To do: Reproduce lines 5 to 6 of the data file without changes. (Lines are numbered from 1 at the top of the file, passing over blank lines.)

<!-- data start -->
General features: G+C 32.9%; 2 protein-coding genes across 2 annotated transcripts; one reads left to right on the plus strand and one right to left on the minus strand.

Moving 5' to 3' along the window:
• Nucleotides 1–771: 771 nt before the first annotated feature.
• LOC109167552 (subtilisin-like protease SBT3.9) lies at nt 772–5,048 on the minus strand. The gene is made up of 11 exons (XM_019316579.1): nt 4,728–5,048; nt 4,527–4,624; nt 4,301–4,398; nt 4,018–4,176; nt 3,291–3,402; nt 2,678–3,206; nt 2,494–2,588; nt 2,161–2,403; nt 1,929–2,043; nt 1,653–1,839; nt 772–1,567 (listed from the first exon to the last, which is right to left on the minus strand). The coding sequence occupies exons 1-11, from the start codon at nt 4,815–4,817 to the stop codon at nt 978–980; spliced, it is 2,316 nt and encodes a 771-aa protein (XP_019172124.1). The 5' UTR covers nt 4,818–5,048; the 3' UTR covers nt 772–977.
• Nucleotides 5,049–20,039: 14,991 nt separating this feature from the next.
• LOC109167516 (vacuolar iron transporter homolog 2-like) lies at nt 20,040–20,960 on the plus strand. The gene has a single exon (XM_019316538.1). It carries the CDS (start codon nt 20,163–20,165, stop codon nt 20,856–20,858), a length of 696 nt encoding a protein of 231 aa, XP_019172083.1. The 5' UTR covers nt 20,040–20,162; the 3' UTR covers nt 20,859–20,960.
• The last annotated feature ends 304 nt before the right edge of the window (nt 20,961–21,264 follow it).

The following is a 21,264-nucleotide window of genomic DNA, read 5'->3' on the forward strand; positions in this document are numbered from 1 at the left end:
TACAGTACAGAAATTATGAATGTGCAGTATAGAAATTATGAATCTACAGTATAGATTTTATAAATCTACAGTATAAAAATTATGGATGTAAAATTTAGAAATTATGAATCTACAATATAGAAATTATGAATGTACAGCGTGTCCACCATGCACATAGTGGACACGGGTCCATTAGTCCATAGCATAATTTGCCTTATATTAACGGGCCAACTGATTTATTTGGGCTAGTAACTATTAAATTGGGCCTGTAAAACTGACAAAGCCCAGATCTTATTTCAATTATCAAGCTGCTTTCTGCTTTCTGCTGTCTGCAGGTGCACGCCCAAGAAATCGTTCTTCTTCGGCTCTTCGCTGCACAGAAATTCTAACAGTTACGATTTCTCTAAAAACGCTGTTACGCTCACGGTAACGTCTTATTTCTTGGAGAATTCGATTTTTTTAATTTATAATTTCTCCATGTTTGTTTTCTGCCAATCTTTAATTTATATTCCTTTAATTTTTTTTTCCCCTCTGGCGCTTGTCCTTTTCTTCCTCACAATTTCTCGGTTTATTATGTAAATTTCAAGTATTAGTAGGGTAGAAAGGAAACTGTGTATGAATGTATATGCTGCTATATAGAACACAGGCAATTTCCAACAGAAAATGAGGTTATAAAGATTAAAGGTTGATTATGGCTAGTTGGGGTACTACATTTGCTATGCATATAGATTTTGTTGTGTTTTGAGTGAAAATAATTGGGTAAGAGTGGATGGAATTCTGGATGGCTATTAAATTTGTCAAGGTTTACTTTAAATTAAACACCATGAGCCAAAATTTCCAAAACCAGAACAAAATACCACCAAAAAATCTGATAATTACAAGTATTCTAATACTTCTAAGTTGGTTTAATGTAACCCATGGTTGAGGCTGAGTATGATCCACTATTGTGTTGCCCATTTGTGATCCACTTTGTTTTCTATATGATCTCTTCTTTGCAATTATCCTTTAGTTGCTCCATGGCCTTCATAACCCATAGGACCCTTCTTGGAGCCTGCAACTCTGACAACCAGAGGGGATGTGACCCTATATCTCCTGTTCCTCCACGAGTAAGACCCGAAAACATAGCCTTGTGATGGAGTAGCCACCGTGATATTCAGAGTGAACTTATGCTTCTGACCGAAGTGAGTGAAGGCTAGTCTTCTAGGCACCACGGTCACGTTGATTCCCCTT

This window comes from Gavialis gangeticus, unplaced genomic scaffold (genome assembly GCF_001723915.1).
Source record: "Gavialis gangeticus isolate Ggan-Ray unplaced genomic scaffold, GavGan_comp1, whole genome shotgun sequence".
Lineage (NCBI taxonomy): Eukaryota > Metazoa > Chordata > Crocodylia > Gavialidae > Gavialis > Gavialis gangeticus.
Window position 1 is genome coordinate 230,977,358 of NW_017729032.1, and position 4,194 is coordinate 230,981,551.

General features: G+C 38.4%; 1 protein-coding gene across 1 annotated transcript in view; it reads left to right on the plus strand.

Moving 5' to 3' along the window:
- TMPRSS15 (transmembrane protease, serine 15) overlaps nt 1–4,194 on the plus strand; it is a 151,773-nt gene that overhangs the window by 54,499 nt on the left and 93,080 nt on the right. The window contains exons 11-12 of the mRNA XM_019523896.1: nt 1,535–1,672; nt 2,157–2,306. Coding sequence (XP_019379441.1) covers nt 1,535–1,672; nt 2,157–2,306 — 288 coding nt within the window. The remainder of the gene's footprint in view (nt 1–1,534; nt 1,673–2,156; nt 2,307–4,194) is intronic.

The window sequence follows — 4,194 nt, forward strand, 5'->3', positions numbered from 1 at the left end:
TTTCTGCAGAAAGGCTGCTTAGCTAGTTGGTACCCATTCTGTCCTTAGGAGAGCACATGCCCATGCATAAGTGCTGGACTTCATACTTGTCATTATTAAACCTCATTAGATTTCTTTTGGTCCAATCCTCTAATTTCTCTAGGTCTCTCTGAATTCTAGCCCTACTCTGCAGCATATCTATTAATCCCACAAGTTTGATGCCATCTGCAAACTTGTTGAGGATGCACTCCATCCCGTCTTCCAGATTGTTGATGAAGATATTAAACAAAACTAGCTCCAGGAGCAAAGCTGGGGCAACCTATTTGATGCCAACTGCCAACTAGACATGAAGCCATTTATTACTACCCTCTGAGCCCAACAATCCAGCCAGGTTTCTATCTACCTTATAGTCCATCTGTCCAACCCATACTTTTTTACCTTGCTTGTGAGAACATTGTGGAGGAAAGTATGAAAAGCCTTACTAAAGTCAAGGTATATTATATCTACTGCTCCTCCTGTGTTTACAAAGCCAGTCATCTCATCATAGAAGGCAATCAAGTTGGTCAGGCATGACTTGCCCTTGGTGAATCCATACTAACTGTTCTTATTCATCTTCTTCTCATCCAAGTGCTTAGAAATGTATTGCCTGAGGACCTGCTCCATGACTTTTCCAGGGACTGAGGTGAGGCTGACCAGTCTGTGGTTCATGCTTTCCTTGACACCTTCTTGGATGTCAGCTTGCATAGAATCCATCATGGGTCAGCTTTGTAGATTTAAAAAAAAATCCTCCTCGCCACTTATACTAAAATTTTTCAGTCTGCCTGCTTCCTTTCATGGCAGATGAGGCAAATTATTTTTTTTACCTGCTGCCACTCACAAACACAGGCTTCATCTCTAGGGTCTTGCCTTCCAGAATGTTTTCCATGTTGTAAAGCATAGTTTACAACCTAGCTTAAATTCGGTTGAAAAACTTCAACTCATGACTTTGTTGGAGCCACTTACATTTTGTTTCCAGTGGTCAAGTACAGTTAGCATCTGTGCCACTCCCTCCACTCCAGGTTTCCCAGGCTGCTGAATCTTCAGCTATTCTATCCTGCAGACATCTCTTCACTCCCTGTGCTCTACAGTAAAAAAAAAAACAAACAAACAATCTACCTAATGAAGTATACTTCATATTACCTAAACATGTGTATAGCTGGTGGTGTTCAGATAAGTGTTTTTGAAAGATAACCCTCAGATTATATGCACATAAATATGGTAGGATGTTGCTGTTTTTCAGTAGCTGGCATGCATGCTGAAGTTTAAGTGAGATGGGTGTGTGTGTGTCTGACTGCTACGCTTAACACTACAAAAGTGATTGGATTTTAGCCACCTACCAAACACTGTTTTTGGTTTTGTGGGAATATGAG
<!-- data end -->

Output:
• Nucleotides 5,049–20,039: 14,991 nt separating this feature from the next.
• LOC109167516 (vacuolar iron transporter homolog 2-like) lies at nt 20,040–20,960 on the plus strand. The gene has a single exon (XM_019316538.1). It carries the CDS (start codon nt 20,163–20,165, stop codon nt 20,856–20,858), a length of 696 nt encoding a protein of 231 aa, XP_019172083.1. The 5' UTR covers nt 20,040–20,162; the 3' UTR covers nt 20,859–20,960.